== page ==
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Gastric Bypass Surgery Increases Energy Expenditure During Food Intake

Researchers seek explanation for sustained weight loss after procedure…

The mechanism that causes long-term weight loss with gastric bypass surgery is currently unclear. Reduced caloric intake does not provide the entire explanation for why gastric bypass patients maintain long-term weight loss. Previous studies suggests that enhanced energy expenditure might play a significant role.

Researchers conducted a study that included six obese female participants without other co-morbidities to reveal the impact of gastric bypass surgery on each major component constituting total energy expenditure. The six participants were assessed before and at 10 days, 3 months, and 20 months after their gastric bypass surgery. Indirect calorimetry in a metabolic chamber was used to assess 24-hour energy expenditure at each visit.

The results showed that the median BMI decreased significantly from 41.4 kg/m2 before surgery to 28 kg/m2 when measured at the 20-month visit (p<0.05). Energy expenditure after a standard meal increased after surgery when adjusted for total tissue (p<0.05). This study reveals that gastric bypass surgery was associated with an increased energy expenditure after food intake when corrected for body composition.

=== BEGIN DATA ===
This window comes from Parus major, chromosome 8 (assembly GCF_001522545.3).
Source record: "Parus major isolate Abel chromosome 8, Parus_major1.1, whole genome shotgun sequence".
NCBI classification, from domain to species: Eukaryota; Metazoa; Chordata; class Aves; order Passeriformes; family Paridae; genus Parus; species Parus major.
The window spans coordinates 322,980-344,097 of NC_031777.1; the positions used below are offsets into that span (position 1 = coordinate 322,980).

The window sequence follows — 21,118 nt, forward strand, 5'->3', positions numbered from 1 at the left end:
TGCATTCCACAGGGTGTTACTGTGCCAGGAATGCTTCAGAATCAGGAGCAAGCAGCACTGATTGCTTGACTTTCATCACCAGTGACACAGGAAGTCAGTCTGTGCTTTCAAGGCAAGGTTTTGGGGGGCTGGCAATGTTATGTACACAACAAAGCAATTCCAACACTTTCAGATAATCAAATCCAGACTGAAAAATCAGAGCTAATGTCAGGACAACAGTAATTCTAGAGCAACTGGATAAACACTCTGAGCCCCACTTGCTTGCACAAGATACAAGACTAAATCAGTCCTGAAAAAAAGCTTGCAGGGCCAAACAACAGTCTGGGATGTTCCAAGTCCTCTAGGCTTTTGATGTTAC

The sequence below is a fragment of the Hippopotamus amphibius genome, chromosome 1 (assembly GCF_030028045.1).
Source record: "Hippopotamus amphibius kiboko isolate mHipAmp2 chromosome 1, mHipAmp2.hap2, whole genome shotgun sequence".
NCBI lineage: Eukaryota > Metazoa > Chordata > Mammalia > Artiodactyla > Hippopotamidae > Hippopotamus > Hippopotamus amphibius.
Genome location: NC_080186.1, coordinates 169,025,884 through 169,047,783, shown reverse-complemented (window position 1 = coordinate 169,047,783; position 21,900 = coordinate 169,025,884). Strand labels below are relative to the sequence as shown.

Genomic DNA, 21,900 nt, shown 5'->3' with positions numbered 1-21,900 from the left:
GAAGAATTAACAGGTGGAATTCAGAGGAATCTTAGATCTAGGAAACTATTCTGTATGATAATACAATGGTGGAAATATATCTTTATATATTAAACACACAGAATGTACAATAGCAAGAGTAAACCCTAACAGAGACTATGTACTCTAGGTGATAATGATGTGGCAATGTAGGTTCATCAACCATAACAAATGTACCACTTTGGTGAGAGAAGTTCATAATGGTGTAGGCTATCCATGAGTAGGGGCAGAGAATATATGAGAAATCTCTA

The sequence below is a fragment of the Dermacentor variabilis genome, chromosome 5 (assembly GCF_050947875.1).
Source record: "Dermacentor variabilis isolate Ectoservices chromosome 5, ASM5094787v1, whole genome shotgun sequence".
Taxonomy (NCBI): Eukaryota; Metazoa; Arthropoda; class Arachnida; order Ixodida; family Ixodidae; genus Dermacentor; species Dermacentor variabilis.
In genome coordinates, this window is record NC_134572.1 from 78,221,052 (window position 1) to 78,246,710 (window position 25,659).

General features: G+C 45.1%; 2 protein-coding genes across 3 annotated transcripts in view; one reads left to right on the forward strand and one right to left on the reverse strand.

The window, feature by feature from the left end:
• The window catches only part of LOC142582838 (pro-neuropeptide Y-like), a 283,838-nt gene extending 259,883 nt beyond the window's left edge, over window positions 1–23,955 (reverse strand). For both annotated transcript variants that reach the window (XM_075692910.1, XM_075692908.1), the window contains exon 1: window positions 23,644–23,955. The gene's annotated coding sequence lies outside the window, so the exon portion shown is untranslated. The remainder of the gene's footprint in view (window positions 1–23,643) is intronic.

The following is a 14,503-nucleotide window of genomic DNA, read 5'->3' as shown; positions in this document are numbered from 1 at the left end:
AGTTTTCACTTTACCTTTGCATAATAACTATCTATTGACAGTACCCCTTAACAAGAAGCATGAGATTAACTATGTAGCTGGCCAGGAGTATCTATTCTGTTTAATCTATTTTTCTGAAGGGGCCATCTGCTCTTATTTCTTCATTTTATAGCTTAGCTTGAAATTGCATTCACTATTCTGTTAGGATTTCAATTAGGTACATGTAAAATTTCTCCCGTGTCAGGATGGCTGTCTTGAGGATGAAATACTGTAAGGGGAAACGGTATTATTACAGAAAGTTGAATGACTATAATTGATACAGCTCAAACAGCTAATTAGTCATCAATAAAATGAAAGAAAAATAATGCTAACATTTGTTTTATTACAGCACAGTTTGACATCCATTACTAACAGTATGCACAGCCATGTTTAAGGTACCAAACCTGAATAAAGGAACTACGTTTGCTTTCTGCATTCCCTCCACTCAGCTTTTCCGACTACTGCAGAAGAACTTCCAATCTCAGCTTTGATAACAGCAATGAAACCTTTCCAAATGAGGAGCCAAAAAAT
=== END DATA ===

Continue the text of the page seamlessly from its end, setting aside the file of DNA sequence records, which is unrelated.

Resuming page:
Practice Pearls:

  • The mechanism that causes long-term weight loss with gastric bypass surgery is currently unclear. Reduced caloric intake does not provide the entire explanation for why gastric bypass patients maintain long-term weight loss.
  • Energy expenditure after a standard meal increased after surgery when adjusted for total tissue (p<0.05).
  • This study reveals that gastric bypass surgery was associated with an increased energy expenditure after food intake when corrected for body composition.

Werling M, Fändriks L, Olbers T, et al. “Roux-en-Y Gastric Bypass Surgery Increases Respiratory Quotient and Energy Expenditure during Food Intake.” PLoS ONE. 2015;10(6).